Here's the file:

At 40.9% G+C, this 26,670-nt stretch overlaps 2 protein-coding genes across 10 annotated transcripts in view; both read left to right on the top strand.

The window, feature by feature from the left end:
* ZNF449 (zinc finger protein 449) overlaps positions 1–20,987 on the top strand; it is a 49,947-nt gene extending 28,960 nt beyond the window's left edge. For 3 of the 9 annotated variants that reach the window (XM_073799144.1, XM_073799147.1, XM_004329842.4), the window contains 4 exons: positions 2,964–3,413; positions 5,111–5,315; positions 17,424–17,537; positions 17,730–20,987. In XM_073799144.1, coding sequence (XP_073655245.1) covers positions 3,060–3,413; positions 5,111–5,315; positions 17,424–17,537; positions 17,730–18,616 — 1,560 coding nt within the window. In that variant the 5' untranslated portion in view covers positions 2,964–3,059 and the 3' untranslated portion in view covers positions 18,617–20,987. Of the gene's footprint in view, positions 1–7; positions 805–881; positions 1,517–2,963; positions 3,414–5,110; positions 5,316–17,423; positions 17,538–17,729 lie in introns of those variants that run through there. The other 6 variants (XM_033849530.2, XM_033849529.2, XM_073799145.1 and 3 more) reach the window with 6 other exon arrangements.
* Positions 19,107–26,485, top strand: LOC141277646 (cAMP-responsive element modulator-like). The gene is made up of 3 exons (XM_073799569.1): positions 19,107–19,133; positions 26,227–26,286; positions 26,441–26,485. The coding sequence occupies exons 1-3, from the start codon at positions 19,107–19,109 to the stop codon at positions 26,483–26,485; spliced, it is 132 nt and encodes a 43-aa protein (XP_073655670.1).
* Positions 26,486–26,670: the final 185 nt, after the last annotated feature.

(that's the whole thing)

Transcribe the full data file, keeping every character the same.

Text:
At 40.9% G+C, this 26,670-nt stretch overlaps 2 protein-coding genes across 10 annotated transcripts in view; both read left to right on the top strand.

The window, feature by feature from the left end:
* ZNF449 (zinc finger protein 449) overlaps positions 1–20,987 on the top strand; it is a 49,947-nt gene extending 28,960 nt beyond the window's left edge. For 3 of the 9 annotated variants that reach the window (XM_073799144.1, XM_073799147.1, XM_004329842.4), the window contains 4 exons: positions 2,964–3,413; positions 5,111–5,315; positions 17,424–17,537; positions 17,730–20,987. In XM_073799144.1, coding sequence (XP_073655245.1) covers positions 3,060–3,413; positions 5,111–5,315; positions 17,424–17,537; positions 17,730–18,616 — 1,560 coding nt within the window. In that variant the 5' untranslated portion in view covers positions 2,964–3,059 and the 3' untranslated portion in view covers positions 18,617–20,987. Of the gene's footprint in view, positions 1–7; positions 805–881; positions 1,517–2,963; positions 3,414–5,110; positions 5,316–17,423; positions 17,538–17,729 lie in introns of those variants that run through there. The other 6 variants (XM_033849530.2, XM_033849529.2, XM_073799145.1 and 3 more) reach the window with 6 other exon arrangements.
* Positions 19,107–26,485, top strand: LOC141277646 (cAMP-responsive element modulator-like). The gene is made up of 3 exons (XM_073799569.1): positions 19,107–19,133; positions 26,227–26,286; positions 26,441–26,485. The coding sequence occupies exons 1-3, from the start codon at positions 19,107–19,109 to the stop codon at positions 26,483–26,485; spliced, it is 132 nt and encodes a 43-aa protein (XP_073655670.1).
* Positions 26,486–26,670: the final 185 nt, after the last annotated feature.